Plans for sweeping government bailouts and wholesale rewriting of mortgage terms that were unthinkable at the start of the U.S. housing crisis are gaining traction as other efforts to stabilize the market fall short.

Most efforts to date have been muscle-bound versions of traditional homeownership-preservation programs: borrower counseling, mortgage rate reductions, and, when the loss of a home seems almost certain, a halt to foreclosure to buy time.

The Treasury Department coaxed mortgage investors to try and freeze interest rates for more than a million troubled borrowers, and more than 230,000 letters were mailed out to distressed homeowners to publicize a national telephone help line.

But as the mortgage defaults continue to rise and begins to impact the economy more broadly, the goodwill efforts from the industry are proving to be insufficient, said Susan Wachter, a professor of real estate and finance at the Wharton School of the University of Pennsylvania.

She said the next steps must cut through complicated investor contracts that prohibit lenders from easing loan terms and must also account for a serious drop in home values.

We are seeing a real destruction of homeowner wealth, Wachter said. Whatever we do to address this problem, we have to deal with falling home prices or it will not work.

Many leading housing industry stakeholders, from builders to investors to lenders, will take part in the Reuters Housing Summit next week, which will explore how the housing crunch took hold and how markets can break free.

On Capitol Hill, lawmakers are mulling whether bankruptcy judges should be able to erase mortgage debt for insolvent borrowers, while others envision a government-backed entity that would vacuum up battered home loans.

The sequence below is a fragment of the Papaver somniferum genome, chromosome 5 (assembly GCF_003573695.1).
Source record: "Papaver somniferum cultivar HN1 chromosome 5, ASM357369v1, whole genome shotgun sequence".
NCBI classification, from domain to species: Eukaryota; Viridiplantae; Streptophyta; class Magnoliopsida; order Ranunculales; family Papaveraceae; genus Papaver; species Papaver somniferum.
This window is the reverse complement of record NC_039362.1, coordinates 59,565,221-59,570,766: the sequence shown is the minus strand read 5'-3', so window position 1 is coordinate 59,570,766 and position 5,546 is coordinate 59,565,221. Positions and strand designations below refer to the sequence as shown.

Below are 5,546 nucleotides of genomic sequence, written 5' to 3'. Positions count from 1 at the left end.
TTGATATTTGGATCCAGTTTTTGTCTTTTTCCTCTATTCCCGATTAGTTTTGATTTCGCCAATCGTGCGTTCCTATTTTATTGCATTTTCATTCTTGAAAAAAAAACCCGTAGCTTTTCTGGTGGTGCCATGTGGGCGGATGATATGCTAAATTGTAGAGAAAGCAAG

But even those bold ideas might soon become outdated if the housing crisis worsens, said John Taylor, whose National Community Reinvestment Coalition first pitched a federal mortgage-buying enterprise early last year.

When we first proposed this, it had little support. Now it does but it will also take six to 12 months to set up. I just don't think we have that kind of time, Taylor said.

Markets and policy-makers will get a fresh look at the housing market's health next week with a survey of builder confidence on Tuesday and data on housing starts on Wednesday.


During the height of the recent housing boom in 2005, the median existing single-family home clocked an annual appreciation of 12.2 percent. Last year, prices dropped by 1.4 percent, the first decline since the Great Depression.

Loose mortgage underwriting was followed by a wave of failing loans that sparked a market panic last summer as the Wall Street firms which had stoked the housing boom chalked up billion-dollar losses.

Credit dried up for a wide array of borrowers as banks suddenly became fearful of lending to each other. Interest rates on so-called jumbo mortgages rose and corporate borrowing costs moved higher as well.

As the summer credit squeeze gave way to a fall and winter marked by continued market unrest, policy-makers concocted mortgage rescue plans that once seemed far-fetched.

The rate-freeze plan announced in December, for instance, was considered too complicated just ten months ago. Last week, Treasury Secretary Henry Paulson said the government might eventually endorse bolder ideas.

One idea being mulled by lawmakers and regulators would see mortgage servicers reduce the principal amount of a loan to the home's now lower market value.

Democratic Senator Charles Schumer of New York has called on Fannie Mae and Freddie Mac, the two government-sponsored enterprises that aim to foster mortgage market liquidity, to immediately state that when appropriate, servicers can and should make partial chargeoffs available to struggling homeowners.

But Dean Baker, co-director of the Center for Economic and Policy Research, says the time has come for stronger, iron-clad government policies to deal with the crisis.

I don't think the markets have shown a lot of foresight in dealing with the crisis to date, said Baker. He thinks insolvent borrowers should be allowed to stay in their homes as renters in a rent-to-own scheme.

(Reporting by Patrick Rucker)